Posts Tagged ‘trends’

The builders in the next county had a Parade of Homes last week, showcasing some of the new houses they’ve built this year. My husband and I went to 15 of them hoping to find the perfect place for our family. After seeing them all, we agreed to keep the home we have now. However, I did discover ways to make our house look more modern.

Every house had beige walls and dark wood floors. The hardware on the cabinets and doors, as well as the bathroom fixtures, was brushed chrome or antique bronze. The stairs were all carpeted, and the railings were dark brown wood with metal spindles. Most rooms had mahogany ceiling fans and wood trim that was painted white.

I must have a great sense of style because the ceiling fans and light fixtures I bought earlier this year are identical to the ones in some of the new houses, and I already switched from bright brass to brushed chrome fixtures in my kitchen. I just need to get some beige paint and you won’t be able to tell that my house was built in 1984 instead of 2010.

Personal taste doesn’t have to be sacrificed to fit the current trends, but adjusting to the changes in what’s fashionable can make our homes, and our writing, appear fresh and interesting rather than old and boring. We can update without completely changing what we have or like.

In order to recognize current trends in writing, however, we have to be familiar with what’s selling now and understand how it compares to earlier books. With that knowledge, we can apply a fresh twist to an old story, or write about a topic that’s been neglected. We’ll recognize story lines that have already been overdone, and subjects that are so common that readers are probably tired of reading about them.

Reading is a writer’s research, and the more we know about the books others have written, the easier it will be to see where there is a niche that our writing can fill.


EDIT 6/15/10: Bookends, LLC blog has a guest post by author Christie Craig on writing advice that  really made sense to me. Her first tip dealt with trends, and it fits with what I’m trying to say in today’s post. Her other comments are also very helpful, so take a look .  🙂



About how much time do you spend reading each day? What type of material do you read most? Do you think it’s important to read the classics, or just contemporary authors? What’s the last book you read, or the next one you plan to read?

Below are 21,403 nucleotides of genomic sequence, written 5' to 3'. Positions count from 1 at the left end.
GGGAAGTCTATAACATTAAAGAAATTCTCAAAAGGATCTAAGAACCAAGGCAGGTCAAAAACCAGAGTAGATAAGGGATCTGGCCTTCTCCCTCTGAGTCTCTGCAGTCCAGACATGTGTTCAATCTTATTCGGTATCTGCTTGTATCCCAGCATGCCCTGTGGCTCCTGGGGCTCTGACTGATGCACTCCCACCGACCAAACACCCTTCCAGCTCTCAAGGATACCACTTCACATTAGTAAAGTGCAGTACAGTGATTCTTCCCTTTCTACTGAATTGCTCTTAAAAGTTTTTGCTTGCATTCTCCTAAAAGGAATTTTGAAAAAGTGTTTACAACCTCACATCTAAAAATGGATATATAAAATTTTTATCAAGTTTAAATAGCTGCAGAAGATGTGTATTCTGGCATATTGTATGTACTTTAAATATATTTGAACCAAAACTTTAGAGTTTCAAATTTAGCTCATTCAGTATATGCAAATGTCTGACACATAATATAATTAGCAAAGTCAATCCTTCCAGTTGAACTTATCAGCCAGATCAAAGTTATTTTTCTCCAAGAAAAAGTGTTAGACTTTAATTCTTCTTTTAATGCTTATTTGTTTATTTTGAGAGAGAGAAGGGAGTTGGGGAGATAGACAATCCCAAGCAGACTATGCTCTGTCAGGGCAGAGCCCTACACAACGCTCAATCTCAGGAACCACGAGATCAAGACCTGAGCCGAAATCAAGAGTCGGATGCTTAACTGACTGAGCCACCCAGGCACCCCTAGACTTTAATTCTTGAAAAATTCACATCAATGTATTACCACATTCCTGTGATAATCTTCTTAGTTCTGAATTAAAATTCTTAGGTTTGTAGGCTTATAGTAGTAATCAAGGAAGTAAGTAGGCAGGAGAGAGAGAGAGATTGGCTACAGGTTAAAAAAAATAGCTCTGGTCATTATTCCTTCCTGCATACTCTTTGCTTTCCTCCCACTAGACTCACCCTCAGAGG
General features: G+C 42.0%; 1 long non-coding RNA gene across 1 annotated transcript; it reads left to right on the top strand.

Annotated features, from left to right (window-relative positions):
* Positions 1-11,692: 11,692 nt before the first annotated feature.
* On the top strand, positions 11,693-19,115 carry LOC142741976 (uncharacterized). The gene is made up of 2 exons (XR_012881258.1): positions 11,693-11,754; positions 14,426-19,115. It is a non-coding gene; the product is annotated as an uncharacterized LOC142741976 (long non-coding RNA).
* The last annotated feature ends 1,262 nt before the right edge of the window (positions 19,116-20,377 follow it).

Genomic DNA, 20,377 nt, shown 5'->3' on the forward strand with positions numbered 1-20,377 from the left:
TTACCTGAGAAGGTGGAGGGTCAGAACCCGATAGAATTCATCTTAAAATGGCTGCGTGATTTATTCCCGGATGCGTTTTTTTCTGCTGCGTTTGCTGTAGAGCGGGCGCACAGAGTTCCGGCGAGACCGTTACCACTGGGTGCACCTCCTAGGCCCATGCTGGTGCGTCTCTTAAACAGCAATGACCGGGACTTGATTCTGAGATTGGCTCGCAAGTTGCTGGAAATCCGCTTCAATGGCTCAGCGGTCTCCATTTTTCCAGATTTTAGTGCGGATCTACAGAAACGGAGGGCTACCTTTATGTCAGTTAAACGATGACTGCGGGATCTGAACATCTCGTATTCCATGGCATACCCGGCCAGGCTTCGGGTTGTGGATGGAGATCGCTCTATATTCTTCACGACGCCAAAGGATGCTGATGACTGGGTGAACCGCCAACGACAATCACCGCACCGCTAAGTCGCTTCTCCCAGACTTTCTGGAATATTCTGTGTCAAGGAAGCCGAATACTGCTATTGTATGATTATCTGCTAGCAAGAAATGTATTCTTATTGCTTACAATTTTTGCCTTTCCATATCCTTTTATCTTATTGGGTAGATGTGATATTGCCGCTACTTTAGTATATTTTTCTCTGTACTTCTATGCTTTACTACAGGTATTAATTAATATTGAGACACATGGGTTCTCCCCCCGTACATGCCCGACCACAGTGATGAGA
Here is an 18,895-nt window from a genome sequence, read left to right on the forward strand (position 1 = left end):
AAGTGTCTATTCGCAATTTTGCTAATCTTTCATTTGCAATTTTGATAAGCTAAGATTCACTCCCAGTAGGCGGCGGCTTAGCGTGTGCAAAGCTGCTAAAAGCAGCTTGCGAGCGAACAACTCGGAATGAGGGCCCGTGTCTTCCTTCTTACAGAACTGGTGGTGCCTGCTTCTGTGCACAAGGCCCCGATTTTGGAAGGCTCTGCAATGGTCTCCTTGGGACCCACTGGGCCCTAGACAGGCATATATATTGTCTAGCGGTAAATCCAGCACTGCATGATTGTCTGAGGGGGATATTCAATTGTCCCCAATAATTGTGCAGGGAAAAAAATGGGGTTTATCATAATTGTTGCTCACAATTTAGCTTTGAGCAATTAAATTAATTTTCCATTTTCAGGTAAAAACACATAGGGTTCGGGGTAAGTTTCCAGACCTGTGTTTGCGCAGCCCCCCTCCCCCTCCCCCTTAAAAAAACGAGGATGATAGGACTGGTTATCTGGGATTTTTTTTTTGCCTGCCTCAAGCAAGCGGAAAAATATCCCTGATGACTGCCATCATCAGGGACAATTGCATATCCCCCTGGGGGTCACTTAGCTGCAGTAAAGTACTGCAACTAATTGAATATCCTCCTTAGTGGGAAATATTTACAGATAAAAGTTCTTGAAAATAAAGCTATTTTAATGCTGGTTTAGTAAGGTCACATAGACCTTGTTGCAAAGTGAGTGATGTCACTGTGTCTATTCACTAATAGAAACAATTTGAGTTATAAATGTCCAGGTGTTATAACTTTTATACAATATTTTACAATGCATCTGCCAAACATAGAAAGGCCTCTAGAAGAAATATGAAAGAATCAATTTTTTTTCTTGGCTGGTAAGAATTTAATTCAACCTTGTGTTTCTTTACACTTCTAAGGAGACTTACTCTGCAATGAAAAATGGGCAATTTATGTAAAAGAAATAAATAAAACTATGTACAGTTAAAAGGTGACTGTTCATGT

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I love the new styles displayed in the stores this season. They remind me of my youth, with bright, tie-dyed shirts, and cotton tops flaring from the neckline down—generously covering the inner tubes around a mature woman’s waistline. I even saw a woman in the grocery store wearing a gauzy, flowing black, halter-neck jumpsuit with a daring, low-cut back, almost identical to one I had back in the 1970s. (But I wouldn’t have worn it to the grocery store!)

Not to say I’m not flexible but, over all, my taste hasn’t changed much as I’ve grown older. I’ve always been, and probably always will be, conservative in my outlook and appearance.


30 years later


Me at age 16




My writing, on the other hand, has undergone a transformation over the years. I’ve studied the craft, written thousands of pages of garbage–and perhaps a few thousand pages of quality stuff—and have slowly developed my own voice. While the classics still enchant me, I prefer the modern style of less description, more action, fewer passive sentences, stronger characters, tighter story-lines, and more graphic (not explicit) scenes.

Trends in writing may come and go just like trends in fashion, but there will always be people wanting to read a good story with believable characters, or nonfiction written from the heart. We just need to find them!


What trends do you follow? Has your writing style changed over the years? Do you try to fit your writing to what the market seems to want, or write what you want and try to find the market for it? Do you save clothes hoping they’ll come back in style?


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